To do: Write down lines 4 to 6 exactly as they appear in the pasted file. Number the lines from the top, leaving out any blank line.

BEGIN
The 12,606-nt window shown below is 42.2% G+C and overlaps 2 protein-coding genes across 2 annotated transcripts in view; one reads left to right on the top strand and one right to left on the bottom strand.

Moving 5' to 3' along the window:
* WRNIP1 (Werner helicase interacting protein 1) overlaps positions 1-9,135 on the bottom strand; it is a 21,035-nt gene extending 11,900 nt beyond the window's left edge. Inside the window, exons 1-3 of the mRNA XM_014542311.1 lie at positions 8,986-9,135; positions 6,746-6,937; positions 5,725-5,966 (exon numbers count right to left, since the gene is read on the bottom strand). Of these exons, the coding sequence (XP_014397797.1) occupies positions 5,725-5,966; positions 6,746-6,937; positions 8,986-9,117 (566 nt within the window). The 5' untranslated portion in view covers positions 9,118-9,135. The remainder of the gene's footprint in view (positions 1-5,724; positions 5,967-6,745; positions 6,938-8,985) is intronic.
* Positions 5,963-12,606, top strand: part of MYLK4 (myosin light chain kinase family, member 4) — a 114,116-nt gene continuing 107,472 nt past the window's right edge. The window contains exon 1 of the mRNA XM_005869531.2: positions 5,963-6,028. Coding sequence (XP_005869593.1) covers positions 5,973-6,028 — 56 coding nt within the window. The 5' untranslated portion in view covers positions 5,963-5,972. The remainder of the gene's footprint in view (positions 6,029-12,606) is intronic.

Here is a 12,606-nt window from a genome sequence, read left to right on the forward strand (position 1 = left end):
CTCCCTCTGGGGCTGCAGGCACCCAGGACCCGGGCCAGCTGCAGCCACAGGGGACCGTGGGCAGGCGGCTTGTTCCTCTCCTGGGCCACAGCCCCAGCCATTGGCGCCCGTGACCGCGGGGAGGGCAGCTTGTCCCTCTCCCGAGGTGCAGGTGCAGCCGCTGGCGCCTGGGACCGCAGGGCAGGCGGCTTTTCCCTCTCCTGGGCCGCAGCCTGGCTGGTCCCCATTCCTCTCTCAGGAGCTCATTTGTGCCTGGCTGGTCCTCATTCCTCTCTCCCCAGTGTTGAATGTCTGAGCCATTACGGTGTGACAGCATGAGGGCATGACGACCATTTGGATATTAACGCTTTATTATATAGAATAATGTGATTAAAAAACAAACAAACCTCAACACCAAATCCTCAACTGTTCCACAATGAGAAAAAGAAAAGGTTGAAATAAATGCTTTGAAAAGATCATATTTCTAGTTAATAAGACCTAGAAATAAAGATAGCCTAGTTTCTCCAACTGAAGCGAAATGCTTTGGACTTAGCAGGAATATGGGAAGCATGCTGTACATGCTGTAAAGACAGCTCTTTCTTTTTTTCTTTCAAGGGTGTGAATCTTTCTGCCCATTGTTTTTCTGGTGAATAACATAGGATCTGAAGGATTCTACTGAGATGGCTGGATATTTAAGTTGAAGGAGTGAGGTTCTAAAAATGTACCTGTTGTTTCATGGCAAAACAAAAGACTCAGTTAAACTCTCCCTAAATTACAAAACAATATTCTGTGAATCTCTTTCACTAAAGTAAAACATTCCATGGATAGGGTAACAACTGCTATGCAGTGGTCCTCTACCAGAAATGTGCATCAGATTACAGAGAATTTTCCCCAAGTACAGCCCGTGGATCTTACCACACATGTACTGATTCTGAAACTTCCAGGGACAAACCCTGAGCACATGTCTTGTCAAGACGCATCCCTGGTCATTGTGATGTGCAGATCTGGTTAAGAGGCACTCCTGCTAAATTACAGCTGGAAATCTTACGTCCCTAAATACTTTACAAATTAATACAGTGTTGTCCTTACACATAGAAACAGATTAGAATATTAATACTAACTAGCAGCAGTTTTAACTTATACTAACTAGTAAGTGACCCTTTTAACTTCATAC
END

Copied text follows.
* Positions 5,963-12,606, top strand: part of MYLK4 (myosin light chain kinase family, member 4) — a 114,116-nt gene continuing 107,472 nt past the window's right edge. The window contains exon 1 of the mRNA XM_005869531.2: positions 5,963-6,028. Coding sequence (XP_005869593.1) covers positions 5,973-6,028 — 56 coding nt within the window. The 5' untranslated portion in view covers positions 5,963-5,972. The remainder of the gene's footprint in view (positions 6,029-12,606) is intronic.

Here is a 12,606-nt window from a genome sequence, read left to right on the forward strand (position 1 = left end):
CTCCCTCTGGGGCTGCAGGCACCCAGGACCCGGGCCAGCTGCAGCCACAGGGGACCGTGGGCAGGCGGCTTGTTCCTCTCCTGGGCCACAGCCCCAGCCATTGGCGCCCGTGACCGCGGGGAGGGCAGCTTGTCCCTCTCCCGAGGTGCAGGTGCAGCCGCTGGCGCCTGGGACCGCAGGGCAGGCGGCTTTTCCCTCTCCTGGGCCGCAGCCTGGCTGGTCCCCATTCCTCTCTCAGGAGCTCATTTGTGCCTGGCTGGTCCTCATTCCTCTCTCCCCAGTGTTGAATGTCTGAGCCATTACGGTGTGACAGCATGAGGGCATGACGACCATTTGGATATTAACGCTTTATTATATAGAATAATGTGATTAAAAAACAAACAAACCTCAACACCAAATCCTCAACTGTTCCACAATGAGAAAAAGAAAAGGTTGAAATAAATGCTTTGAAAAGATCATATTTCTAGTTAATAAGACCTAGAAATAAAGATAGCCTAGTTTCTCCAACTGAAGCGAAATGCTTTGGACTTAGCAGGAATATGGGAAGCATGCTGTACATGCTGTAAAGACAGCTCTTTCTTTTTTTCTTTCAAGGGTGTGAATCTTTCTGCCCATTGTTTTTCTGGTGAATAACATAGGATCTGAAGGATTCTACTGAGATGGCTGGATATTTAAGTTGAAGGAGTGAGGTTCTAAAAATGTACCTGTTGTTTCATGGCAAAACAAAAGACTCAGTTAAACTCTCCCTAAATTACAAAACAATATTCTGTGAATCTCTTTCACTAAAGTAAAACATTCCATGGATAGGGTAACAACTGCTATGCAGTGGTCCTCTACCAGAAATGTGCATCAGATTACAGAGAATTTTCCCCAAGTACAGCCCGTGGATCTTACCACACATGTACTGATTCTGAAACTTCCAGGGACAAACCCTGAGCACATGTCTTGTCAAGACGCATCCCTGGTCATTGTGATGTGCAGATCTGGTTAAGAGGCACTCCTGCTAAATTACAGCTGGAAATCTTACGTCCCTAAATACTTTACAAATTAATACAGTGTTGTCCTTACACATAGAAACAGATTAGAATATTAATACTAACTAGCAGCAGTTTTAACTTATACTAACTAGTAAGTGACCCTTTTAACTTCATAC